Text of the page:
The Risks And Challenges Facing The Youth Movements

Human rights lawyer vs. trained healer

No doubt many of us are glad when the youth make fast strides towards establishing a united and independent movement that will enable them to fully utilise the great potential they possess and effectively channel it to accelerate the national struggle for democratic change. Naturally, relationships between the older and younger generations are not expected to be so congruent particularly in thought lines, tastes and attitudes. But that alone may not justify the absence of a congenial atmosphere, lack of shared trust and coordination in place of the tension and scepticism that taints the prevailing relation is a matter that our society is obliged to seriously address.

The ado raised around the recent youth conference attests to such fact as the event unnecessarily and prematurely invoked conflicting reactions ranging from over enthusiasm to reservation and scepticism among some. Such reactions as much as they send worrying signals they are also an unfortunate reflection of how deep our differences and misunderstandings are .This could partly be attributed to the differences in thought due to generational gap and accumulated unresolved difference between political groups, in addition to the anomalous discontinuity of interrelations gap that were the result of the background–the controlled conditions under which our youth lived.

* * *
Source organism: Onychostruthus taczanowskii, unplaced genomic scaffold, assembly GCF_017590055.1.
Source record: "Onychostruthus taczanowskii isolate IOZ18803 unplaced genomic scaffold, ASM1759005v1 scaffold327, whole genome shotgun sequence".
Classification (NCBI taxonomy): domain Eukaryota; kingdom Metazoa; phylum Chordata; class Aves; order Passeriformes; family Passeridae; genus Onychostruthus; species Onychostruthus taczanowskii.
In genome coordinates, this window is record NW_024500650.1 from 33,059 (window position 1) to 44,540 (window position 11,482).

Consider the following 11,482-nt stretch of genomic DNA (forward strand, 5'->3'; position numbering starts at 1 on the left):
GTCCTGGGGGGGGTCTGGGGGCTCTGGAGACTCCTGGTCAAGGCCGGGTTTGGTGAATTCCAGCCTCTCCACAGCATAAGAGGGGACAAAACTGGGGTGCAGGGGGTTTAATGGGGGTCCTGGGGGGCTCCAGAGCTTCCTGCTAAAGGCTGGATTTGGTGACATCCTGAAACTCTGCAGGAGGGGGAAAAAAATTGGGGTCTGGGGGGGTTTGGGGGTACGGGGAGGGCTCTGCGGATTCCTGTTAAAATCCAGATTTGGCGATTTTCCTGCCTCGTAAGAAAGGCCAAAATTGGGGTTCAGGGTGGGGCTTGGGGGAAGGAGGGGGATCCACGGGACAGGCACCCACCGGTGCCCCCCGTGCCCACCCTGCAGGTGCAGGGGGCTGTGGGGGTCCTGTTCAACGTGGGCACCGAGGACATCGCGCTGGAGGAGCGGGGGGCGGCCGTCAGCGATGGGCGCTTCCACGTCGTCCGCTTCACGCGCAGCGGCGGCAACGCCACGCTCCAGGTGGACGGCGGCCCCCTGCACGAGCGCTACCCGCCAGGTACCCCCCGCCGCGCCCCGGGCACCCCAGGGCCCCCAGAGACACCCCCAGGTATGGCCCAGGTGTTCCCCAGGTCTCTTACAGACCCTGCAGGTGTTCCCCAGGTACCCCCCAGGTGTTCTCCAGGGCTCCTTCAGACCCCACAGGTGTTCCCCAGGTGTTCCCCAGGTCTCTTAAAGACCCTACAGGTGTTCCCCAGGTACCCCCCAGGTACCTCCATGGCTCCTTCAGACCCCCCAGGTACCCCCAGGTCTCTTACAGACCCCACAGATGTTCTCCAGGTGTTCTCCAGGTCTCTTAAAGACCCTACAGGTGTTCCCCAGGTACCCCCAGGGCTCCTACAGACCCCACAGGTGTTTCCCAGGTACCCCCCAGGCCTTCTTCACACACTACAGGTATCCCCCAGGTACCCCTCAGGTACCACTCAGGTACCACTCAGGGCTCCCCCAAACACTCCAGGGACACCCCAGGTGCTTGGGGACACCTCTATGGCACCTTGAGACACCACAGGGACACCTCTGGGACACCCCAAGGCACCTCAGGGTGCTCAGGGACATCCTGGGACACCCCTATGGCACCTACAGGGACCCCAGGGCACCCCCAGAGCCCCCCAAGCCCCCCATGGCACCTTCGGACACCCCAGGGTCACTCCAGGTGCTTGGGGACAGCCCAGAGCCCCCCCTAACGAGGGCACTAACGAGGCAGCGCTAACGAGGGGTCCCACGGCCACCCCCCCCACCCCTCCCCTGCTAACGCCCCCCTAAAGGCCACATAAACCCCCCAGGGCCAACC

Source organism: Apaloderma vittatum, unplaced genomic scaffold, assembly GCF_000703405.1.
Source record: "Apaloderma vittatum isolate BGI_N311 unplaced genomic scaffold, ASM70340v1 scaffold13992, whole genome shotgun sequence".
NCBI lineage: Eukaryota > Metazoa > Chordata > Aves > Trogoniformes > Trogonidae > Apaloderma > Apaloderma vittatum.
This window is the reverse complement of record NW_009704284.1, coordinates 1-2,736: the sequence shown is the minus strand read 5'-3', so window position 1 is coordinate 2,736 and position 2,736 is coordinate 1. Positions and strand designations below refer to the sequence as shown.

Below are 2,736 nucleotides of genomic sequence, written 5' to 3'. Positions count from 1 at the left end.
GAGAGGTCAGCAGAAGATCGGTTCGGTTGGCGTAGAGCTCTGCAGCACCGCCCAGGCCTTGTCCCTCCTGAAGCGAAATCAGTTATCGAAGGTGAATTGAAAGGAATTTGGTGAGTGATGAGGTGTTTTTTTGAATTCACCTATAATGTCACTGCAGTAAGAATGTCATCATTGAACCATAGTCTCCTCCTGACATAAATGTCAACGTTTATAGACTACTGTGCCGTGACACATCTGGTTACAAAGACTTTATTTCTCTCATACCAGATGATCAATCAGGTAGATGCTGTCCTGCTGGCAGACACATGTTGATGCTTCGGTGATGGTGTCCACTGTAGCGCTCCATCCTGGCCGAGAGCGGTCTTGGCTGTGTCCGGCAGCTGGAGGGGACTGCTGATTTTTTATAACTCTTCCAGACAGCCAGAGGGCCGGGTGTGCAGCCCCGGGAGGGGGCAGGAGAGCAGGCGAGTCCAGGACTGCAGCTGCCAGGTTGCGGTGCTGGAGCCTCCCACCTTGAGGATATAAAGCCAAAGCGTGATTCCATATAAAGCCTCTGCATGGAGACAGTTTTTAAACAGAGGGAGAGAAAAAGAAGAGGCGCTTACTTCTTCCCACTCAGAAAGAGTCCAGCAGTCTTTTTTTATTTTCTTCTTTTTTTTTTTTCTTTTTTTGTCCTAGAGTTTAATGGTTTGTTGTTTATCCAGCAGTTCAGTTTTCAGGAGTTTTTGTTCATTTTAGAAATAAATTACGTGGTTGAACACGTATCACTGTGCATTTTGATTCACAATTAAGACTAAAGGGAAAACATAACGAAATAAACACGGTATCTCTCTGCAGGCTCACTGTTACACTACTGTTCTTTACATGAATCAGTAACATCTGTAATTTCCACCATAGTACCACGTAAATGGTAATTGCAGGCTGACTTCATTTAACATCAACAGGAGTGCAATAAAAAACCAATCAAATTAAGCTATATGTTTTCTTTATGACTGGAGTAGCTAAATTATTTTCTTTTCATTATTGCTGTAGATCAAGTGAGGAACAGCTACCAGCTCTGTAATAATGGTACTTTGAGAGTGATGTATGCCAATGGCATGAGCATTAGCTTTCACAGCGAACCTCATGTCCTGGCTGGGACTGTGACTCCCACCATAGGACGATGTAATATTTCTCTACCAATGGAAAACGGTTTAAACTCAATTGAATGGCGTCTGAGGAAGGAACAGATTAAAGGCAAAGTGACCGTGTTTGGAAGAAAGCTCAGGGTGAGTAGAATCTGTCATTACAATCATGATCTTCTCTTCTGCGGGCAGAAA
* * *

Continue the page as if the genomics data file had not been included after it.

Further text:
Despite the repeated failures of tackling our chronic differences that we (the older generation)  have undergone we can solemnly agree to spare or keep away the youth from being dragged into and being caught in  whirls of the vicious circle just for  the sake of our nation’s and people’s interest.

We have to acknowledge and agree on the importance of youth active involvement in the political struggle for change. This is a historical necessity stemming from the fact that they constitute more than 60% of the population in Eritrea and represent the bulk of the active productive force.. Youth is interest- driven sector and can effect a change towards a better future since they are the sole owners and beneficiaries of that future; they ought to be the most qualified force to wage the struggle to unseat the dictatorial regime and usher a democratic change.